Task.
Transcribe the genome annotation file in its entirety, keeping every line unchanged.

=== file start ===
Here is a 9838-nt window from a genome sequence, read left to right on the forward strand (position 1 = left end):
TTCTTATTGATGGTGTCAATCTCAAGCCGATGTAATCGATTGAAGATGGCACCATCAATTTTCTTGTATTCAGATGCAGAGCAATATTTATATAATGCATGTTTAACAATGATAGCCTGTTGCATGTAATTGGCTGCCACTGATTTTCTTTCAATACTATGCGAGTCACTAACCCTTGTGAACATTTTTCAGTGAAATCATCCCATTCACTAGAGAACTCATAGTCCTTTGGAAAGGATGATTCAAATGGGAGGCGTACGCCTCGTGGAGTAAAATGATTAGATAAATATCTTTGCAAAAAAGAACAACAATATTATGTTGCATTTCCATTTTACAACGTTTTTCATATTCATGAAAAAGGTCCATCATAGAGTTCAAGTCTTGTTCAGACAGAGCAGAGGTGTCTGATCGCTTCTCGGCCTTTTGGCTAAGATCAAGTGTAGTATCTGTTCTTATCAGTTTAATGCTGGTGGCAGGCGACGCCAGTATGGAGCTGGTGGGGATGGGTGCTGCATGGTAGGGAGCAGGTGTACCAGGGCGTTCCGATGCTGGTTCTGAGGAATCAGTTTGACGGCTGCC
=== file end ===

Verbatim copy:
Here is a 9838-nt window from a genome sequence, read left to right on the forward strand (position 1 = left end):
TTCTTATTGATGGTGTCAATCTCAAGCCGATGTAATCGATTGAAGATGGCACCATCAATTTTCTTGTATTCAGATGCAGAGCAATATTTATATAATGCATGTTTAACAATGATAGCCTGTTGCATGTAATTGGCTGCCACTGATTTTCTTTCAATACTATGCGAGTCACTAACCCTTGTGAACATTTTTCAGTGAAATCATCCCATTCACTAGAGAACTCATAGTCCTTTGGAAAGGATGATTCAAATGGGAGGCGTACGCCTCGTGGAGTAAAATGATTAGATAAATATCTTTGCAAAAAAGAACAACAATATTATGTTGCATTTCCATTTTACAACGTTTTTCATATTCATGAAAAAGGTCCATCATAGAGTTCAAGTCTTGTTCAGACAGAGCAGAGGTGTCTGATCGCTTCTCGGCCTTTTGGCTAAGATCAAGTGTAGTATCTGTTCTTATCAGTTTAATGCTGGTGGCAGGCGACGCCAGTATGGAGCTGGTGGGGATGGGTGCTGCATGGTAGGGAGCAGGTGTACCAGGGCGTTCCGATGCTGGTTCTGAGGAATCAGTTTGACGGCTGCC